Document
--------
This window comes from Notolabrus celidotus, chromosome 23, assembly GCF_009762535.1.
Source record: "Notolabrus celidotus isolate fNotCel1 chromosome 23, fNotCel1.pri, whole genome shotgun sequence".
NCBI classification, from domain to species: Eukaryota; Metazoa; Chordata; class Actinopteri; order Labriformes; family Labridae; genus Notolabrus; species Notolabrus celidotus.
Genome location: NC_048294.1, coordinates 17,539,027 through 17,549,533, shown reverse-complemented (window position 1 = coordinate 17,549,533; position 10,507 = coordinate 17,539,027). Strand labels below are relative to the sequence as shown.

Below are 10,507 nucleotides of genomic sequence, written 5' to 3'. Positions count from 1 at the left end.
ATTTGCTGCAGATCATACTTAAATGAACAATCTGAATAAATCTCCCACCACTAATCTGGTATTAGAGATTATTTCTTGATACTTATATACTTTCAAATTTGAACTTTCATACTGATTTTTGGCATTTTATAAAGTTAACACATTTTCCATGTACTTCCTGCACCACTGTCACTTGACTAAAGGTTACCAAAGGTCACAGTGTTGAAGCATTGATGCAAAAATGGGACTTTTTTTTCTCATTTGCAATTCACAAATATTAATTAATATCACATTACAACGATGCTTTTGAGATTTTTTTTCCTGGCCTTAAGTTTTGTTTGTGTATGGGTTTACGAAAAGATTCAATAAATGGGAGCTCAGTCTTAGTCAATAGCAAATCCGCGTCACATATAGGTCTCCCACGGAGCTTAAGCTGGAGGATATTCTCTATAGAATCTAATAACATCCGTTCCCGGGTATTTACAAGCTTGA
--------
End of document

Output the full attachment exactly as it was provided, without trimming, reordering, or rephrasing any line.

This window comes from Notolabrus celidotus, chromosome 23, assembly GCF_009762535.1.
Source record: "Notolabrus celidotus isolate fNotCel1 chromosome 23, fNotCel1.pri, whole genome shotgun sequence".
NCBI classification, from domain to species: Eukaryota; Metazoa; Chordata; class Actinopteri; order Labriformes; family Labridae; genus Notolabrus; species Notolabrus celidotus.
Genome location: NC_048294.1, coordinates 17,539,027 through 17,549,533, shown reverse-complemented (window position 1 = coordinate 17,549,533; position 10,507 = coordinate 17,539,027). Strand labels below are relative to the sequence as shown.

Below are 10,507 nucleotides of genomic sequence, written 5' to 3'. Positions count from 1 at the left end.
ATTTGCTGCAGATCATACTTAAATGAACAATCTGAATAAATCTCCCACCACTAATCTGGTATTAGAGATTATTTCTTGATACTTATATACTTTCAAATTTGAACTTTCATACTGATTTTTGGCATTTTATAAAGTTAACACATTTTCCATGTACTTCCTGCACCACTGTCACTTGACTAAAGGTTACCAAAGGTCACAGTGTTGAAGCATTGATGCAAAAATGGGACTTTTTTTTCTCATTTGCAATTCACAAATATTAATTAATATCACATTACAACGATGCTTTTGAGATTTTTTTTCCTGGCCTTAAGTTTTGTTTGTGTATGGGTTTACGAAAAGATTCAATAAATGGGAGCTCAGTCTTAGTCAATAGCAAATCCGCGTCACATATAGGTCTCCCACGGAGCTTAAGCTGGAGGATATTCTCTATAGAATCTAATAACATCCGTTCCCGGGTATTTACAAGCTTGA